Today, I stumbled upon an extremely eye opening article titled, “My 28-week pregnancy and a 20-week abortion ban: why choice still matters.” The writer explains through her personal experience with a high risk pregnancy and premature birth of her child, she is pro-choice.
She first begins to explain at 28-weeks (7 months) she was diagnosed with a life threatening disease, pre-eclampsi. According to the Pre-eclampsia Foundation, this is “a disorder that occurs only during pregnancy…that affects the mother and the unborn baby…characterized by high blood pressure and protein in urine.”
In doing my research, this condition has its severities. When it is most severe though, it can result in the shut-down of the mother’s vital organs, causing severe problems with the unborn baby, which can result in premature labor. Simply put, when a woman is pregnant, blood flow to the unborn baby is vital, therefore when the mother gets pre-eclampsia blood flow is reduced to vital organs including the uterus due to hyper-tension, which causes high risk problems for mother and child.
Pre-eclampsia is only one of many pre-natal disorders that are quite life threatening for mothers, which the writer mentions. She states that because of her terrifying and unpredictable experience with premature labor due to her disorder–and thankful she and her child are alive and well– her feelings towards later-term abortions is even more complex before she became a mother, but more pro-choice than ever before.
The issue this article tackles is the 20-week abortion ban bill, signed by Mississippi’s governor recently and the spreading of this bill. The law will only allow abortions in cases of possible death, permanent injury or severe fetal abnormalities, but what the writer states is how can the law and medicine determine exactly what validates these instances? How severe is severe when it comes to fetal abnormalities? Or how permanent is permanent when it comes to injuries?
As she states,
“Parents facing pregnancies with a fetus too sick to live, parents who must make awful decisions about the quality of life they would want for their child – these parents should not have to jump through legal hoops. Women who are sick should not have to prove that they are “ill enough”. Only 1.5% of women who have abortions even have them after 20 weeks, and whatever the reasons they need those abortions, their choices are far too nuanced and personal for us to ever believe we could create a policy around them. These are decisions for families to make, not politicians.”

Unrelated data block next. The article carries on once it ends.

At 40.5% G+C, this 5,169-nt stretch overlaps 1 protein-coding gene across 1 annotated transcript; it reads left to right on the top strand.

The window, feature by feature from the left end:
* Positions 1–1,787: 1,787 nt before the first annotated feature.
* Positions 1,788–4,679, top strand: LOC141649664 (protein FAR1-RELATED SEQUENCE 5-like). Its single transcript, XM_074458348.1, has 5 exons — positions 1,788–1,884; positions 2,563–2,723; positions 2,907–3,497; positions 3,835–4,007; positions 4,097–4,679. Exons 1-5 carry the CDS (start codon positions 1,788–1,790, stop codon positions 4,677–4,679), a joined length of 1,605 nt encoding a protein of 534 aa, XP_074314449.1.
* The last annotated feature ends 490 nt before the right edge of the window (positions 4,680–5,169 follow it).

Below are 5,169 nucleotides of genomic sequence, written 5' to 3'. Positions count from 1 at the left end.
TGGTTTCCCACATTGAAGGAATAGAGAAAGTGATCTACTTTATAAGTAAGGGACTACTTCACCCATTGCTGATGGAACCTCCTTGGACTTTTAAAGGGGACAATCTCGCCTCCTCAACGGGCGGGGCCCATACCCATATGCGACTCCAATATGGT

With my sister being around 4 months pregnant and eager to meet my beautiful niece, the topic of abortion is rather touchy for me. I cringe at the thought of complications such as severe pre-eclampsia, premature labor, fetal abnormalities, etc. However, if those instances were to become a reality for my sister, I would fight to the end to support whatever decision she and her husband would make in determining what is best for the baby and their lives.
As the writer states, many anti-choice activists are baffled by women who have children or have not had abortions, to be in support of pro-choice, like her. “They can’t wrap their heads around the idea that women have both abortions and babies – and that one of the top reasons women give for getting an abortion is out of concern for their existing children.”
When it comes to abortion, there is no simple, straight-forward answer. I truly believe that pregnancy is a miracle and an amazing, gift and phenomena that a female’s body can carry out. With so much joy pregnancy can create, we also forget that it puts a woman’s body at high-risk for any complication imaginable; which in the grand scheme of things is worth bringing life into this world. However, why is legislation the one given the power to determine what extent a women can go through in order to give life?
Every situation in life is unique, especially pregnancy; no pregnancy is the same. So why does legislation aim to make it black and white? Especially with complicated and higher-risk pregnancies, it is a mother and family’s decision to determine what constitutes abortion, not the law’s.
Now that you know my stance, I would thoroughly enjoy hearing yours.